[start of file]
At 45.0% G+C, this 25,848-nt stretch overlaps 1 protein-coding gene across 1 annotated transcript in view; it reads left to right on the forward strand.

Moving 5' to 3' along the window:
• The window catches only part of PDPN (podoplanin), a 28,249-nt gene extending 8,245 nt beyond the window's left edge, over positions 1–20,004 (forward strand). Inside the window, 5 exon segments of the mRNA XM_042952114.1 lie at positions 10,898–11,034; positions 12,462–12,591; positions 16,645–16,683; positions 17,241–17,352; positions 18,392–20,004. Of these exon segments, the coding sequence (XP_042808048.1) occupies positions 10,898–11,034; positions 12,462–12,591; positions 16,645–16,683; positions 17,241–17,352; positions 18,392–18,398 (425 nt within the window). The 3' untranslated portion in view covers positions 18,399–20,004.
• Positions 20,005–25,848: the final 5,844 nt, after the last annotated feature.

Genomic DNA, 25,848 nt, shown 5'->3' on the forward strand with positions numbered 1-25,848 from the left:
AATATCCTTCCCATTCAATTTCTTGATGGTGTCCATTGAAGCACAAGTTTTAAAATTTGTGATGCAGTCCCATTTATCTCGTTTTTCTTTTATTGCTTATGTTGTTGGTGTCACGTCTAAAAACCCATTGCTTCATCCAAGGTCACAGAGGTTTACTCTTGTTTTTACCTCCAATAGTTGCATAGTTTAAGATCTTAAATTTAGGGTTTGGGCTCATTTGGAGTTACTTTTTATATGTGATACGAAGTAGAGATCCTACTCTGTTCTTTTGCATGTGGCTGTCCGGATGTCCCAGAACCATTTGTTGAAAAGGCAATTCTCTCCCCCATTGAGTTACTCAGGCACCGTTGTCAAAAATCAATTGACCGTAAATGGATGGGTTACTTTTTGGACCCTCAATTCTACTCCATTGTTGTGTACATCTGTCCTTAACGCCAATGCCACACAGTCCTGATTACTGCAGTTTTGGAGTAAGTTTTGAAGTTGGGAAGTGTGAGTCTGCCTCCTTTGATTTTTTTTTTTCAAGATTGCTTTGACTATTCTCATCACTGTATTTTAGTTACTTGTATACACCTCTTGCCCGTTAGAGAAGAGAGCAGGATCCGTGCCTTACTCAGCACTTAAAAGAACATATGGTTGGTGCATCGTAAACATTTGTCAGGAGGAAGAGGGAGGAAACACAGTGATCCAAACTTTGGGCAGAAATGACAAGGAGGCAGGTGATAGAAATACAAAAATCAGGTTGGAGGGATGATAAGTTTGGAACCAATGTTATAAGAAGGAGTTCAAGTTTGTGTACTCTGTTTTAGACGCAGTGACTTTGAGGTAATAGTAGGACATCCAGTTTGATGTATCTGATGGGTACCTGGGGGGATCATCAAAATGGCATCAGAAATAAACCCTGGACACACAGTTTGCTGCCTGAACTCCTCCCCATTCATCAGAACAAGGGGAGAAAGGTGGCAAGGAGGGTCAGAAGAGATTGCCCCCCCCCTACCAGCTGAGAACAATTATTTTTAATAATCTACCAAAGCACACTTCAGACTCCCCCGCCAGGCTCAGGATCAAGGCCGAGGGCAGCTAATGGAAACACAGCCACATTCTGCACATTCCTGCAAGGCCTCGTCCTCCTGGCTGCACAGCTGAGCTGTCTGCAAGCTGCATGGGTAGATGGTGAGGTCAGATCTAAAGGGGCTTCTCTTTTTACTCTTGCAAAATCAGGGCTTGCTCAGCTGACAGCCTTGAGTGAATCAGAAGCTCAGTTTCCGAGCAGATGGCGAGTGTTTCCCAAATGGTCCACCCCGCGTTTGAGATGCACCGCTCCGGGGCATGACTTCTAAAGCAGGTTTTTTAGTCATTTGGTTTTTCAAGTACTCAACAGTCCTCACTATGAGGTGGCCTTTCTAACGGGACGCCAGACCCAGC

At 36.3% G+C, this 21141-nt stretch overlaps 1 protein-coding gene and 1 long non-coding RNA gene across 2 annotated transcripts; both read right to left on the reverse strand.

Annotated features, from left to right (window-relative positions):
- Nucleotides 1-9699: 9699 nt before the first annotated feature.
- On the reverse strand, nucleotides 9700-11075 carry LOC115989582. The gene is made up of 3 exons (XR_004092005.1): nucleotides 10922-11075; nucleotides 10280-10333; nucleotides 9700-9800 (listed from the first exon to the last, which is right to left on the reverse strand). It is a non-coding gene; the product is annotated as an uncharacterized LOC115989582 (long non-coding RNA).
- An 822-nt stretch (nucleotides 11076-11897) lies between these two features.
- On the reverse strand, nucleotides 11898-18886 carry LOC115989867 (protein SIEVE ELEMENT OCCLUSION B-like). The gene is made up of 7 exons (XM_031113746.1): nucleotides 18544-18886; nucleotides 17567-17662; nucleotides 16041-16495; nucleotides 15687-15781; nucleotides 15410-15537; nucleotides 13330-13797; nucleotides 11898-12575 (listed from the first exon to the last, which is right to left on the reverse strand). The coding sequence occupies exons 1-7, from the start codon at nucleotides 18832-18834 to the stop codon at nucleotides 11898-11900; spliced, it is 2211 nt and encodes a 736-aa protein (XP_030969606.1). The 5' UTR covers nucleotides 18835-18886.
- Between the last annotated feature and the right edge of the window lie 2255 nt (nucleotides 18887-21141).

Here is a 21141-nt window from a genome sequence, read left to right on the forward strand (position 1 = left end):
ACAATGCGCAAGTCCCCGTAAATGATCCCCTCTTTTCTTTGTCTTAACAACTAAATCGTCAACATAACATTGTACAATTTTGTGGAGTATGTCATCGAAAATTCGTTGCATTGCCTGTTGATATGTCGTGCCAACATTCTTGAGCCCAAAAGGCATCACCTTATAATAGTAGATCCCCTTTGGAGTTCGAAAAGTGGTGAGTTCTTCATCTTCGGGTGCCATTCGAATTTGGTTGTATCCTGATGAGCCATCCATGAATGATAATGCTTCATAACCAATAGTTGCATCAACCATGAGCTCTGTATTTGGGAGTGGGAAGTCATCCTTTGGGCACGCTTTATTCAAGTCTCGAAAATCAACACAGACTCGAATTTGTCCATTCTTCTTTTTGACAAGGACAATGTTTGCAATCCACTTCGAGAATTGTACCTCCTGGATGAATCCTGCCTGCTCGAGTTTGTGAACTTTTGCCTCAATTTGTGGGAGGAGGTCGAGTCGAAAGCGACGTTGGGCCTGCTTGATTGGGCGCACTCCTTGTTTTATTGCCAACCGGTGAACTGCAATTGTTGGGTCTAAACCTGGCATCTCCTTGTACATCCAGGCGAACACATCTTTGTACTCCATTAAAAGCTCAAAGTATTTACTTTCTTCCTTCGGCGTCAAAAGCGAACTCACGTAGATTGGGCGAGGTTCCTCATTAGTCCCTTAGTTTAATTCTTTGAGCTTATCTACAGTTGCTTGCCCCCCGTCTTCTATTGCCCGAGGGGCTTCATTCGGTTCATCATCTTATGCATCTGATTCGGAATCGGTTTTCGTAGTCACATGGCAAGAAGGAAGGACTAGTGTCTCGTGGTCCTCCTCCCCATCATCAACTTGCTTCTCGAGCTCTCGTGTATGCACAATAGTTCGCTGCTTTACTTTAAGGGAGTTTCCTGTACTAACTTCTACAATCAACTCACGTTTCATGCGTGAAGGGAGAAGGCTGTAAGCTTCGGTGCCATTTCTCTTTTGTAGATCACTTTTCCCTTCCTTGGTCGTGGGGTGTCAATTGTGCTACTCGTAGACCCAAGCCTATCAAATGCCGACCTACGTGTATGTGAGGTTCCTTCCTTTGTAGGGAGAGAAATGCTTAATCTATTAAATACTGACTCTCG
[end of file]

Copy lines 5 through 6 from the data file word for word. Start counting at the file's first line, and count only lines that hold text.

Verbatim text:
Genomic DNA, 25,848 nt, shown 5'->3' on the forward strand with positions numbered 1-25,848 from the left:
AATATCCTTCCCATTCAATTTCTTGATGGTGTCCATTGAAGCACAAGTTTTAAAATTTGTGATGCAGTCCCATTTATCTCGTTTTTCTTTTATTGCTTATGTTGTTGGTGTCACGTCTAAAAACCCATTGCTTCATCCAAGGTCACAGAGGTTTACTCTTGTTTTTACCTCCAATAGTTGCATAGTTTAAGATCTTAAATTTAGGGTTTGGGCTCATTTGGAGTTACTTTTTATATGTGATACGAAGTAGAGATCCTACTCTGTTCTTTTGCATGTGGCTGTCCGGATGTCCCAGAACCATTTGTTGAAAAGGCAATTCTCTCCCCCATTGAGTTACTCAGGCACCGTTGTCAAAAATCAATTGACCGTAAATGGATGGGTTACTTTTTGGACCCTCAATTCTACTCCATTGTTGTGTACATCTGTCCTTAACGCCAATGCCACACAGTCCTGATTACTGCAGTTTTGGAGTAAGTTTTGAAGTTGGGAAGTGTGAGTCTGCCTCCTTTGATTTTTTTTTTTCAAGATTGCTTTGACTATTCTCATCACTGTATTTTAGTTACTTGTATACACCTCTTGCCCGTTAGAGAAGAGAGCAGGATCCGTGCCTTACTCAGCACTTAAAAGAACATATGGTTGGTGCATCGTAAACATTTGTCAGGAGGAAGAGGGAGGAAACACAGTGATCCAAACTTTGGGCAGAAATGACAAGGAGGCAGGTGATAGAAATACAAAAATCAGGTTGGAGGGATGATAAGTTTGGAACCAATGTTATAAGAAGGAGTTCAAGTTTGTGTACTCTGTTTTAGACGCAGTGACTTTGAGGTAATAGTAGGACATCCAGTTTGATGTATCTGATGGGTACCTGGGGGGATCATCAAAATGGCATCAGAAATAAACCCTGGACACACAGTTTGCTGCCTGAACTCCTCCCCATTCATCAGAACAAGGGGAGAAAGGTGGCAAGGAGGGTCAGAAGAGATTGCCCCCCCCCTACCAGCTGAGAACAATTATTTTTAATAATCTACCAAAGCACACTTCAGACTCCCCCGCCAGGCTCAGGATCAAGGCCGAGGGCAGCTAATGGAAACACAGCCACATTCTGCACATTCCTGCAAGGCCTCGTCCTCCTGGCTGCACAGCTGAGCTGTCTGCAAGCTGCATGGGTAGATGGTGAGGTCAGATCTAAAGGGGCTTCTCTTTTTACTCTTGCAAAATCAGGGCTTGCTCAGCTGACAGCCTTGAGTGAATCAGAAGCTCAGTTTCCGAGCAGATGGCGAGTGTTTCCCAAATGGTCCACCCCGCGTTTGAGATGCACCGCTCCGGGGCATGACTTCTAAAGCAGGTTTTTTAGTCATTTGGTTTTTCAAGTACTCAACAGTCCTCACTATGAGGTGGCCTTTCTAACGGGACGCCAGACCCAGC